Kyuha Shim, Assistant Professor at Carnegie Mellon University’s School of Design, will soon have his work on display at the Cooper Hewitt Smithsonian Design Museum's National Design Triennial in New York City. His work will be part of the fifth installment of the museum’s contemporary design exhibition series: “Beauty—Cooper Hewitt Design Triennial,” which runs from February 12 through August 21.
“Beauty” looks to explore beauty through seven lenses: extravagant, intricate, ethereal, transgressive, emergent, elemental and transformative. Cooper Hewitt selected work that encompass generative and computational components, as Shim describes. Shim’s work is featured in two of his pieces, Seeing through Circles (2013) and The Art of Selection (2014), which are part of the exhibitions in the Emergent category. The Emergent portion of the exhibition present works that emulate nature while embracing code and mathematics.
He began working on Seeing through Circles and The Art of Selection at Jan van Eyck Academie (JVE) in Maastricht, NL as a design researcher.
“Before I went to JVE, I worked as a research fellow at MIT’s SENSEable City Lab for one year,” Shim explains, “and these two projects reflect what was a dramatic transition for me, from working deeply in and with technology to working on print.
“Eventually, it was an invaluable opportunity to combine analog processes with computational perspectives.”
In Seeing through Circles, Shim aimed to perform by hand the process of digital rendering for screen-based typography. He created a program that translates typographic images into grids, each unit of the grid measured and numbered according to its brightness level.
“I designed sixty stamps and sorted them into sixteen groups based on the brightness levels by measuring the number of positive pixels per area. The computer-generated and numbered grids were then hand-stamped to physically interpret the renderings of the typographic inputs according to their brightness values.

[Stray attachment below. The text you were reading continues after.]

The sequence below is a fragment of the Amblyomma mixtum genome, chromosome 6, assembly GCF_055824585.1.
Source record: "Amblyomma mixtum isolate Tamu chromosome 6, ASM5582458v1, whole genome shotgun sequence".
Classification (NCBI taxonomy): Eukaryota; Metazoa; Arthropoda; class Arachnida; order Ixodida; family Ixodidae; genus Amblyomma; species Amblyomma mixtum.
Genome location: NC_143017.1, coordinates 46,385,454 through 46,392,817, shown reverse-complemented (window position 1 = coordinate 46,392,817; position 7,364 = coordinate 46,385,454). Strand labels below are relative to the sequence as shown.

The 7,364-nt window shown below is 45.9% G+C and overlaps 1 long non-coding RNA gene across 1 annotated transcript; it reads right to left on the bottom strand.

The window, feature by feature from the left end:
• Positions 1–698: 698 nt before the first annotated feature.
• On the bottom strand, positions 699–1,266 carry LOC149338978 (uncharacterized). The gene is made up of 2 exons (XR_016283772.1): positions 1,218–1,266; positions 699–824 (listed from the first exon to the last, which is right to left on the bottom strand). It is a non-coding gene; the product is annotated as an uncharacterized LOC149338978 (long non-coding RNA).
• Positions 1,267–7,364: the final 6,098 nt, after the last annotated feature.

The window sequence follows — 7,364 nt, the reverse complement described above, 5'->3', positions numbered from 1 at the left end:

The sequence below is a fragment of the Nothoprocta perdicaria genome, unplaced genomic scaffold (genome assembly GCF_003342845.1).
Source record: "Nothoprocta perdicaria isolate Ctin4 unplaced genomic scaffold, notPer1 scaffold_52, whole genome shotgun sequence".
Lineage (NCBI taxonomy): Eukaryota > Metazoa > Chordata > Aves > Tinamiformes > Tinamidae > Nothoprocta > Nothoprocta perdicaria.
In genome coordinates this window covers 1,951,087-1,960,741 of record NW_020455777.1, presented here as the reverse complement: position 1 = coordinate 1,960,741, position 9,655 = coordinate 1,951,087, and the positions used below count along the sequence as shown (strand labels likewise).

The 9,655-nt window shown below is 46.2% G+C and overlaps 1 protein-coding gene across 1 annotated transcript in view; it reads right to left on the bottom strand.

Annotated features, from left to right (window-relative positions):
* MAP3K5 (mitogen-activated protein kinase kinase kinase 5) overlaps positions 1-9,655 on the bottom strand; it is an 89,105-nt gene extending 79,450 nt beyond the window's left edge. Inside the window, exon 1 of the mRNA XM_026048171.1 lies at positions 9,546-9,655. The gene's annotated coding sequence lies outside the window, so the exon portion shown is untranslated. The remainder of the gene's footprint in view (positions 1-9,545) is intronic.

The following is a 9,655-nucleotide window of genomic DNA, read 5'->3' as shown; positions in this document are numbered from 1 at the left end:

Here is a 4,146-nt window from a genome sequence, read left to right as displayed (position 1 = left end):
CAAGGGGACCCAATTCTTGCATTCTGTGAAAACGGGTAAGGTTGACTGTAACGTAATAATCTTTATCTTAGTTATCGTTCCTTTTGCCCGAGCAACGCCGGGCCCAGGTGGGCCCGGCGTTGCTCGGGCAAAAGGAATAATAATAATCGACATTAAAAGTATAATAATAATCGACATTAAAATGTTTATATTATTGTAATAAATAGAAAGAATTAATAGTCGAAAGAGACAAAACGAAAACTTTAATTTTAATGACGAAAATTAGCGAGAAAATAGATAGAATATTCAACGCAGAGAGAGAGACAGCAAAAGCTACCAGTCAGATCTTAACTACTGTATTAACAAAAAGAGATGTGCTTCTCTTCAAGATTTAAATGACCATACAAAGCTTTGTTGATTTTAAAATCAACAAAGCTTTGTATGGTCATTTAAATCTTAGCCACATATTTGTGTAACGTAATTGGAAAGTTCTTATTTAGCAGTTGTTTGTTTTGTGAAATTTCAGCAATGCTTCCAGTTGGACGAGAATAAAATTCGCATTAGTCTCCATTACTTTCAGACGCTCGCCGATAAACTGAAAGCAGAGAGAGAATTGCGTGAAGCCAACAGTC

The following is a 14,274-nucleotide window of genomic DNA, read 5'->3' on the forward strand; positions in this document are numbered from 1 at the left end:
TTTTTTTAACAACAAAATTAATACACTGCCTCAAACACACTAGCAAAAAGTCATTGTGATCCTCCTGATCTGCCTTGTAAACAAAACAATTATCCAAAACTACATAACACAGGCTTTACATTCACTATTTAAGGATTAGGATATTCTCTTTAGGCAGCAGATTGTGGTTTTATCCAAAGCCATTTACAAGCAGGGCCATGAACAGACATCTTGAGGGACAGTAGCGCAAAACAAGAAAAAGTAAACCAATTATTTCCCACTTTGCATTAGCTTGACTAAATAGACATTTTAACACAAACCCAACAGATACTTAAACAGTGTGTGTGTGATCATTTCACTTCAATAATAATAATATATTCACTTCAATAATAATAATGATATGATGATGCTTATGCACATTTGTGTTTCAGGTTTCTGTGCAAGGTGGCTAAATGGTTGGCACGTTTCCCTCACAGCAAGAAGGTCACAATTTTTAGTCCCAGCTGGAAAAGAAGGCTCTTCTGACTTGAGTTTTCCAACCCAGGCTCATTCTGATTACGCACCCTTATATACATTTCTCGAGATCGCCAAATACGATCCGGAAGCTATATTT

“The most interesting part happened when I made mistakes,” he added. “I had to optically revise the incorrectly stamped sections by choosing brighter or darker stamps in their surrounding areas to cover up my mistakes.”
The Art of Selection is Shim’s interpretation of Karl Gerstner’s notion of systematic design processes (Designing Programmes, 1964). It renders the two-part process of selection as a search for the ‘fit’ in both analog-repetitive and computational-mechanical productions. In the first part, a myriad of forms are generated from a computational system and several iterations are selected. In the second part, the iterations are made into screens for screen-printing and several print iterations are selected.
Although designing a system that generates cohesive variations may sound stimulating, but what is more interesting, for me, is narrowing down the parameters and selecting those few iterative outcomes. Then even further, the final form transforms again with the sophisticated settings that we select in the materialization process.”
With his two pieces for the show, Shim emphasizes the significance of the process of selection for the designer. “I would say that form is not a destination, but something attained in the process of seeking appropriateness.”
Here, at the School of Design, Shim continues his practice and research on computational thinking, data-driven design, and generative design.